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Degenerate time indep. perturbation theory

  1. Jan 23, 2009 #1
    why in time independent degenerate perturbation we diagonalize the matrix of the perturbation part of the hamilitonian and not the original hamiltonian?
     
  2. jcsd
  3. Jan 24, 2009 #2
    Because the unperturbed part is just proportional to the unit matrix since all states in the degenerate subspace have the same energy.
     
  4. Jan 24, 2009 #3
    what? the bold part is true and i agree with.

    the italicized part isn't true, firstly since i just did a problem where the matrix representation of the unperturbed part had off diagonals, secondly because an unperturbed part which was proportional to the identity would imply that it's already diagonalized and hence no degeneracy and hence no need for degenerate theory.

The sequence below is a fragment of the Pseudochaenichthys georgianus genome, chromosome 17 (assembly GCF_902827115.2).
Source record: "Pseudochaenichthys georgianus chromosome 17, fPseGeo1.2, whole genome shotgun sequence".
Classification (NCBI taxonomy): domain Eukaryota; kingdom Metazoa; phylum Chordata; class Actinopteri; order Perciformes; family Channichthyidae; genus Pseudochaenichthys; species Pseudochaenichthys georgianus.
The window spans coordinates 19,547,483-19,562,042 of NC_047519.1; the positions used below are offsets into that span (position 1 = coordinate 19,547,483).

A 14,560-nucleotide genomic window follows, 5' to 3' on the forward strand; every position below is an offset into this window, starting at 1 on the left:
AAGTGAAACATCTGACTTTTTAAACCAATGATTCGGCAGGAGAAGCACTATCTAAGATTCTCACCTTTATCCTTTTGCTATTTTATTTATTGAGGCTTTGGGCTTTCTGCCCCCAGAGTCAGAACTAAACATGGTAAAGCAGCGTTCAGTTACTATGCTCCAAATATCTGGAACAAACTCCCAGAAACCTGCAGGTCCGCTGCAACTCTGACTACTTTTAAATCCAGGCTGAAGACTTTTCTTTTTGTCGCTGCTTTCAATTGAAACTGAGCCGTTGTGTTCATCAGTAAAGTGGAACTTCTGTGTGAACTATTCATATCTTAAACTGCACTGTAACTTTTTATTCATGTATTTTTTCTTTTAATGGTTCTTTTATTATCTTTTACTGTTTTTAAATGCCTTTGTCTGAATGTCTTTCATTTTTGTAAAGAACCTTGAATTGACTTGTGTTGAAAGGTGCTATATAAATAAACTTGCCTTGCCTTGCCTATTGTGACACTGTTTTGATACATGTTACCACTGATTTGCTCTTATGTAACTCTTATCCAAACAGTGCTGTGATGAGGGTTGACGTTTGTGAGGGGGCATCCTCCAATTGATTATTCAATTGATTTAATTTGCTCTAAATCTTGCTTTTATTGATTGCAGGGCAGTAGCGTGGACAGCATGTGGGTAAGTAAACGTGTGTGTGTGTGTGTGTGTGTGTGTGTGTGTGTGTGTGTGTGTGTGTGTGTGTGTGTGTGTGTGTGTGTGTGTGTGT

i'm thinking it's because the the operator/matrix that diagonalizes the perturbed part also diagonalizes the unperturbed part. but i'm probably wrong.
     
  5. Jan 24, 2009 #4
    Of course it depends on what basis you are using if the matrix representation is diagonal or not. I assumed that you are working in an eigen-basis of the unperturbed Hamiltonian. In this basis the matrix representation of the unperturbed Hamiltonian is diagonal with entries corresponding to the eigen-energies, right? As far as the degenerate subspace is concerned the hamiltonian is diagonal with the same eigen-energies, hence it is proportional to the unit matrix.

    The point of degenerate perturbation theory is that can choose a basis of the degenerate subspace arbitrarily and obviously it is most convenient to choose this basis such that it diagonalizes the perturbation. Then once we have made this choice of basis we can perform regular (non-degenerate) perturbation.

    The reason why we do not care about diagonalizing the unperturbed part is because any linear combination of states within the degenerate subspace will also be an eigenstate of the unperturbed part with the degenerate energy. This is just another way of saying that the unperturbed Hamiltonian in this subspace is represented by a matrix proportional to the unit matrix.
     
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